When I try to do that it comes up with a screen saying I need to sign in to my Wordpress blog, but it does not have any links or provide any means to log in. Meanwhile I am already logged in to the blog in another tab anyway.

  • Kathy Purdy

    Bill, I noticed those funny quotes about the same time you commented on them. I had copied my own code into this blog’s html, and when I viewed the source in my browser those funny quotes were question marks. I just tried again with delegation using this website but the same wordpress.com account as my coldclimategardening delegation, and it does work now. I don’t know why it doesn’t work for you, Bill. It seems the folks on the WordPress.com support forum have the most trouble when a redirection is involved. I don’t pretend to know anymore about it so I can’t help troubleshoot.

    Mr. Brown Thumb, can you indeed use your Blogger ID as an OpenID? My understanding was that, at this point, Blogger was an OpenID consumer, but not a provider. In other words, it will accept OpenIDs from other sources but doesn’t provide OpenIDs itself. There are an awful lot of places that accept them without providing them, though I understand Blogger intends eventually to be a provider. And I couldn’t find the OpenID server link in your source code, either.

    Now I’m going to fix those quotation marks.

  • Strange. I changed my password on the wordpress.com site and it started working. Also the delegation on my other site started working too. I use strong passwords and the first one may have been too long or something like that. Who knows.

  • It is working on making it “native” in the Blogger templates but there has been a way to do it since Dec 3rd. I personally just haven’t taken the jump myself.

    Using OpenID for Blogger Comments

    And I just realized that I forgot to mention in the comment above that Blogger blogs have always had the option to close off comments to non-Blogger users. The reason that non-Blogger blogs allow for comments from people not registered is because the blog owner enabled comments from outside sources. So the claim that Blogger is trying to segregate us or force people sign up to comment now on Blogger blogs is doubly laughable.

    BTW I’m not sure how your comment is going handle the link I posted above so forgive me it doesn’t come through correctly

  • I did not like the “nickname” that OpenId was giving me so I changed it by going back to the wordpress.com blog and deleting blogger.com from the list of trusted sites. On my next comment it again showed me the screen where I was asked if I trusted Blogger (?) and I could change my nickname then.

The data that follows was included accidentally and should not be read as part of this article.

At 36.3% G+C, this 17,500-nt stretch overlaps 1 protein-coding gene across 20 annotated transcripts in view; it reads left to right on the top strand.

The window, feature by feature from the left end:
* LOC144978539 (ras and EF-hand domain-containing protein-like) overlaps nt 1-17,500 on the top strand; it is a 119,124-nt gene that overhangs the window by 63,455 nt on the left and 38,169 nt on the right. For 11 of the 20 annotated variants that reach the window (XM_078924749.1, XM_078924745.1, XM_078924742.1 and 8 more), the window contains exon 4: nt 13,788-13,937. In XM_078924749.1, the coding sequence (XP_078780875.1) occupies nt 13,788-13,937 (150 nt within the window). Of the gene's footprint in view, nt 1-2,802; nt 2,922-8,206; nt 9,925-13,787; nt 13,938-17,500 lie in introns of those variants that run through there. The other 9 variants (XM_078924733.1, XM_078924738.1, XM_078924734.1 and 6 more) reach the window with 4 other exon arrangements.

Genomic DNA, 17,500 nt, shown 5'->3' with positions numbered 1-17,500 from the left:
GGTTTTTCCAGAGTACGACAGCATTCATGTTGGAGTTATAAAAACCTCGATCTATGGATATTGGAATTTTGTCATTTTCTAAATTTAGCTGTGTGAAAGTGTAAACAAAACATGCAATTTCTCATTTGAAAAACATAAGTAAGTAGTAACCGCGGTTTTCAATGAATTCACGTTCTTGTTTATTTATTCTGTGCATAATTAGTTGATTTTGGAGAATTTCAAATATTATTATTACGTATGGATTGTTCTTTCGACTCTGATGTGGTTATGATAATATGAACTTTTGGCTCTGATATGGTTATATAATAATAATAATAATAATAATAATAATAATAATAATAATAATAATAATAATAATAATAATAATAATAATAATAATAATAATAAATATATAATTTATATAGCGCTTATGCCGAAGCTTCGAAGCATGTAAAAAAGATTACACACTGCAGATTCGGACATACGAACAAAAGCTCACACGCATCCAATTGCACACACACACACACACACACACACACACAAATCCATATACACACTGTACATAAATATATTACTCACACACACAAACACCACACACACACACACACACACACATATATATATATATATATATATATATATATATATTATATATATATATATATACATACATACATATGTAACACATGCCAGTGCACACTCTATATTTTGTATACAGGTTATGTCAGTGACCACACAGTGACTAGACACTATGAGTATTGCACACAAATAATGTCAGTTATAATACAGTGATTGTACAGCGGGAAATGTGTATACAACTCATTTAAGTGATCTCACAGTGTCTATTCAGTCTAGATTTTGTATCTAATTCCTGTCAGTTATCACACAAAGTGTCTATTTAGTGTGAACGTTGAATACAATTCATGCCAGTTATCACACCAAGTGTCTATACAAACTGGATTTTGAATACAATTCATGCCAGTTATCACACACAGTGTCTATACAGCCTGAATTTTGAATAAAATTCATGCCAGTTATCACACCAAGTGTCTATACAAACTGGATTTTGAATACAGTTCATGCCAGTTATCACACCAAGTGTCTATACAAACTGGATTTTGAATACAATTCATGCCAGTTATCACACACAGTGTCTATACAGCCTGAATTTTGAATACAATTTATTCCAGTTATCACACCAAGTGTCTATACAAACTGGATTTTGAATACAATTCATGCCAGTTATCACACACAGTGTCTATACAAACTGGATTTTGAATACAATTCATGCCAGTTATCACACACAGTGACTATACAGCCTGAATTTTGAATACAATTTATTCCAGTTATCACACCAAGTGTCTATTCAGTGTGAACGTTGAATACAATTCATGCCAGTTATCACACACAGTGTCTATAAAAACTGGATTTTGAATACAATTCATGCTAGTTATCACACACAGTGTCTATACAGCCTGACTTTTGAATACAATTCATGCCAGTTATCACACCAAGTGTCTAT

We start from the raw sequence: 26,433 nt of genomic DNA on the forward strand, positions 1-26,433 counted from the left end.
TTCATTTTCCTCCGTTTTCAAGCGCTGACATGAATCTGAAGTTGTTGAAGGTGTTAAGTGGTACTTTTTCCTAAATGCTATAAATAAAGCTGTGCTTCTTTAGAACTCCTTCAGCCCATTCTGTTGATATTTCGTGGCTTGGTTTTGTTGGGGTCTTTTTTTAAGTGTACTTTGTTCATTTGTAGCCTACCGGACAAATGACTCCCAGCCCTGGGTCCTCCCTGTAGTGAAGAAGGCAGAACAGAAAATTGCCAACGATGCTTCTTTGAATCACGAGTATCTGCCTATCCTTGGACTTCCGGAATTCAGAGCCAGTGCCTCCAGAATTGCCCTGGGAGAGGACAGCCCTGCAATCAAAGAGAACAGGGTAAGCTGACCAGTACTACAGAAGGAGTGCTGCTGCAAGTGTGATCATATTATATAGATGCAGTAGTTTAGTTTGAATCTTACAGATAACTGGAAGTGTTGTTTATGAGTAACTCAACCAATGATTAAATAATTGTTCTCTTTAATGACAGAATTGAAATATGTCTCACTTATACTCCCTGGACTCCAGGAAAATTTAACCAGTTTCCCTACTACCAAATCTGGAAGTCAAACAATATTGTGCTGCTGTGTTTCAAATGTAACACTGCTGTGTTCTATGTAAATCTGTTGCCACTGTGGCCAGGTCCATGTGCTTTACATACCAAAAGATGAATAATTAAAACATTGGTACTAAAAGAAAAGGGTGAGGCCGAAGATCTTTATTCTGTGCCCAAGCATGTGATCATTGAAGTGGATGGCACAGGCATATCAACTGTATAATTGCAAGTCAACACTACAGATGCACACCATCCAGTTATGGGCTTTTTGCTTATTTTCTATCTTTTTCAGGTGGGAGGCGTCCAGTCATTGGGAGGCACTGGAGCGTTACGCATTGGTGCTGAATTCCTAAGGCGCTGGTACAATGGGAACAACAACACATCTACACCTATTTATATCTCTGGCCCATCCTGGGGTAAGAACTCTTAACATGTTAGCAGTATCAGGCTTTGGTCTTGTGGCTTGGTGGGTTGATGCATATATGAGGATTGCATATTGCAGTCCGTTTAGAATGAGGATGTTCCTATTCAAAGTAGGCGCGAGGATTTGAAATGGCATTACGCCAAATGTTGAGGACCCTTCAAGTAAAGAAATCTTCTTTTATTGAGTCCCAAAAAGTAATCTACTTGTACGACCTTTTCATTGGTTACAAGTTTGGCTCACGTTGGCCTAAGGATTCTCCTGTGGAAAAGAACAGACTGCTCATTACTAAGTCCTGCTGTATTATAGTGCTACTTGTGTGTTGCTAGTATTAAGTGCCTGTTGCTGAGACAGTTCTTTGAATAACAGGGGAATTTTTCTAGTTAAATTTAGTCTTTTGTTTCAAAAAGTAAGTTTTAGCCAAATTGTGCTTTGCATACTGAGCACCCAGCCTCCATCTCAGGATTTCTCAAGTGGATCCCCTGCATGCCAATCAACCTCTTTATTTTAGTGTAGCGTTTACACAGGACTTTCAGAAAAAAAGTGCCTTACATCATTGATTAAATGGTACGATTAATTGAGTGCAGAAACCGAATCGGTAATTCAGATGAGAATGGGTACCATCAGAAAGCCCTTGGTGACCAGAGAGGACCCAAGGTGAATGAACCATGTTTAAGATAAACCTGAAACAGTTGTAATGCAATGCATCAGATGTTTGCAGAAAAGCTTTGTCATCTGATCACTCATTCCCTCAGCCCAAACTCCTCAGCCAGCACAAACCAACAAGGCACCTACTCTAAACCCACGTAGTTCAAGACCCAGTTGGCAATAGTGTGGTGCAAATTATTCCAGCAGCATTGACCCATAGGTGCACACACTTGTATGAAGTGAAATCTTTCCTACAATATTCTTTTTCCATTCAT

But I notice that you are using different nicknames for this blog and for your other blog, Kathy. How did you do that?

  • Looks like there is a new url field below the nickname option. Or maybe I just hadn’t noticed it before.

  • MrBrownThumb: The primary reason I blog is to find other people who share my passion. In the early days of blogging, I found other blogs through the recommendations of bloggers I liked, either via their blogrolls or through directories, like the one Kathy Purdy maintains at Cold Climate Gardening. Now that more gardeners are blogging, my main method of finding new bloggers is through comments. And no, I don’t read blogs that disable comments, nor do I recommend them to my friends.

    What differentiates blogging from other types of publishing is interaction. I read blogs rather than personal homepages or online magazines because the format is friendly to discussion. When someone leaves a comment on my blog I infer an underlying invitation to visit his or her blog–which I always do. And when I’m at someone else’s blog, reading the discussion in the comments is like meeting new people at a party at a friend’s house. If someone leaves an interesting comment on a friend’s blog, I follow up.

    Blogging is about dialog. When I refer to my “readers”, I mean the people who are involved in the discussion of whatever topic I’m posting. Of course I have more subscribers than people who leave comments regularly. And I know there are non-bloggers who read my site because they’ve contacted me via email or tell me so when I’ve met them in person. But those people are not involved in the community of the blog; however, my job as writer is to make it easier and more attractive for them to get involved.